Mary Jackson

Women, and especially African-American women, played a crucial role in the 1960s space race between the United States and the Soviet Union, as shown in the film Hidden Figures.
Jackson, a mathematician and aeronautical engineer, was born in 1921. In 1942, she earned two bachelor’s degrees from what is now Hampton University: one in mathematics and one in physical science. 

Soon after finishing college, she accepted a position as a math teacher in a Maryland school for black students that was still segregated. Later, she worked in secretarial roles until 1951, when she was selected by the National Advisory Committee for Aeronautics (NACA), the precursor to NASA

In Honour of Frances Allen

Frances Allen, who is most recognized for her phenomenal work in optimizing compilers, has one of the most interesting tales of women in computer science. She joined the world in August of 1932. She pursued a career in education and enrolled in the New York State College for Teachers, much like a lot of other mid-century women. 

She completed a baccalaureate program in mathematics and is now in the classroom sharing her knowledge with students. After two years, she returned to school to get her master’s degree in mathematics from the University of Michigan.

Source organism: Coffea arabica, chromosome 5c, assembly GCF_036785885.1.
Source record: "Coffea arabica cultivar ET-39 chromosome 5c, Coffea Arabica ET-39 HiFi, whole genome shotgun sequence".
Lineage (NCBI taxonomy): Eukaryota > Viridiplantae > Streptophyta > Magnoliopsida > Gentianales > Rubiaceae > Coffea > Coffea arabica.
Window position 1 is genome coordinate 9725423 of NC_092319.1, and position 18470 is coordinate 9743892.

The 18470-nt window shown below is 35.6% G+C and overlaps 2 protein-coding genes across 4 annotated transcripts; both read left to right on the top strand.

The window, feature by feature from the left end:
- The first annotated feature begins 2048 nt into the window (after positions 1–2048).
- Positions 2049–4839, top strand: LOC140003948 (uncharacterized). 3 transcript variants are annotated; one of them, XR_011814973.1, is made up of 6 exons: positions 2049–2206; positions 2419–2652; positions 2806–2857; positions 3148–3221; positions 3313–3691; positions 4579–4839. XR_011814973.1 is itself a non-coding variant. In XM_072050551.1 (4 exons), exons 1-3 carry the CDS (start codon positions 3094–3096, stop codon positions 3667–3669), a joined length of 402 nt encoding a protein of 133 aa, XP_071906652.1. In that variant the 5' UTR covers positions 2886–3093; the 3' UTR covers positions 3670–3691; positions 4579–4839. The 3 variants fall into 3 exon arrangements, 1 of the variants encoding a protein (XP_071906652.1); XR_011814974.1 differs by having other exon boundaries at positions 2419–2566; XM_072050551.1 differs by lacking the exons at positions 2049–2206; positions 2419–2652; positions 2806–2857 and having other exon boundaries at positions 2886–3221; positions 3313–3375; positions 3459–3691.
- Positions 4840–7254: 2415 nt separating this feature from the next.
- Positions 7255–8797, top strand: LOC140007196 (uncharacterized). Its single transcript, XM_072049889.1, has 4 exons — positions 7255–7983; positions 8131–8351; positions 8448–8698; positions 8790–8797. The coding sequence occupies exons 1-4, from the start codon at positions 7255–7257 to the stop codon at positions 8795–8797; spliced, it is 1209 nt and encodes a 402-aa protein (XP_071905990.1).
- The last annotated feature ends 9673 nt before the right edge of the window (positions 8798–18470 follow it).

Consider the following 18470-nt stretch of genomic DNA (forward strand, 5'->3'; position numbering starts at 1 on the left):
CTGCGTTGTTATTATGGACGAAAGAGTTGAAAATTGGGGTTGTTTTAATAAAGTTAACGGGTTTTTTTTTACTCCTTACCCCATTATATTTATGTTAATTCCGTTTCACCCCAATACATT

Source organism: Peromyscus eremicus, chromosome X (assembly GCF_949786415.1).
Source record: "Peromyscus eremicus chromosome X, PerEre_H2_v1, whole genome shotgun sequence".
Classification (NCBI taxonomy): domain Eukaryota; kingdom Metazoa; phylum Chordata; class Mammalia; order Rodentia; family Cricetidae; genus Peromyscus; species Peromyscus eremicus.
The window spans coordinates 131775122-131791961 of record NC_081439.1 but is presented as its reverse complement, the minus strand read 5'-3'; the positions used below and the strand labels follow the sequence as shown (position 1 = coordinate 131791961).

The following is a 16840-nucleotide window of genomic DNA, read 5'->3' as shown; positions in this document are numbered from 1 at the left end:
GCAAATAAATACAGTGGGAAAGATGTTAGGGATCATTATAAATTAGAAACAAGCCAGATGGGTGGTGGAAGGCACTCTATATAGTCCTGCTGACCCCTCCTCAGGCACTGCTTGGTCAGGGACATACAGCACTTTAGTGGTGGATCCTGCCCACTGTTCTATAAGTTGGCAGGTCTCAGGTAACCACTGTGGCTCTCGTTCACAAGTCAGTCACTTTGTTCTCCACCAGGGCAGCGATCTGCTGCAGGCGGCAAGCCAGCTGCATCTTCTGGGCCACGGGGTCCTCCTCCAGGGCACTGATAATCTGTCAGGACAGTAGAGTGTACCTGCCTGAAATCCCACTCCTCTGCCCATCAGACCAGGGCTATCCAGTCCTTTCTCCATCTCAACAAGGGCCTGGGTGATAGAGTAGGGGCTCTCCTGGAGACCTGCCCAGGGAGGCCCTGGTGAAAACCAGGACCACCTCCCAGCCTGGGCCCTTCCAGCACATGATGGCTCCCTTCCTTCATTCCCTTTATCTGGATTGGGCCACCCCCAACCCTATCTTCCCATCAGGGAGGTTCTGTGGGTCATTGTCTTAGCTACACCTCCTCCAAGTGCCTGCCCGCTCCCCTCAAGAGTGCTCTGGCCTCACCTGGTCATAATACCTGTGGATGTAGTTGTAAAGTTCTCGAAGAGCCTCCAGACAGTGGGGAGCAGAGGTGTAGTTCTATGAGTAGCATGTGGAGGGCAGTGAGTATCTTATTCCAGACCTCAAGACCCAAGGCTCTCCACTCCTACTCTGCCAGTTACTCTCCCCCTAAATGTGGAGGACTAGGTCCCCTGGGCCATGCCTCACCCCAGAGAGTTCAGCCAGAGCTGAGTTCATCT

Programming Pioneer Annie Easley

Annie Easley, born in 1933, was yet another coding trailblazer who got her start in the era of space exploration. Before ever seeing his first computer, Easley was already in love. She learned of the National Advisory Committee for Aeronautics’ existence from a 1955 newspaper article about a pair of sisters who served on the committee. She submitted her application to the space agency the next day, and started working there two weeks later.

Before attending college, Easley had experience in the fields of mathematics and computer programming. She continued his education at Cleveland State University, where he earned a BS in computer science in the 1970s. NASA’s educational opportunities were also explored by her. When she first began working at the Plum Brook Reactor Facility, Easley was one of just four individuals of colour there. In an article, she said flatly that she did not see herself as a trailblazer. It’s simply that I approach things differently. I came here because I felt confident in my abilities to complete the task at hand. 

She kept on even though she was subjected to prejudice. You won’t find my ostrich head anywhere near the beach. But if we can’t cooperate, I’ll find a way to bypass you. I wasn’t going to let myself become [that] depressed and give up. Although I can see how it may work for some individuals, it’s not the path I want to take. At first, she worked as a “human computer,” doing intricate computations by hand. Easley had no trouble adjusting to NASA’s newfound reliance on computers. She studied Fortran and the Simple Object Access Protocol (SOAP) to become a competent programmer. Easley subsequently worked as an equal employment opportunity consultant, where she influenced policy on problems of racism, as well as sexism in working environments.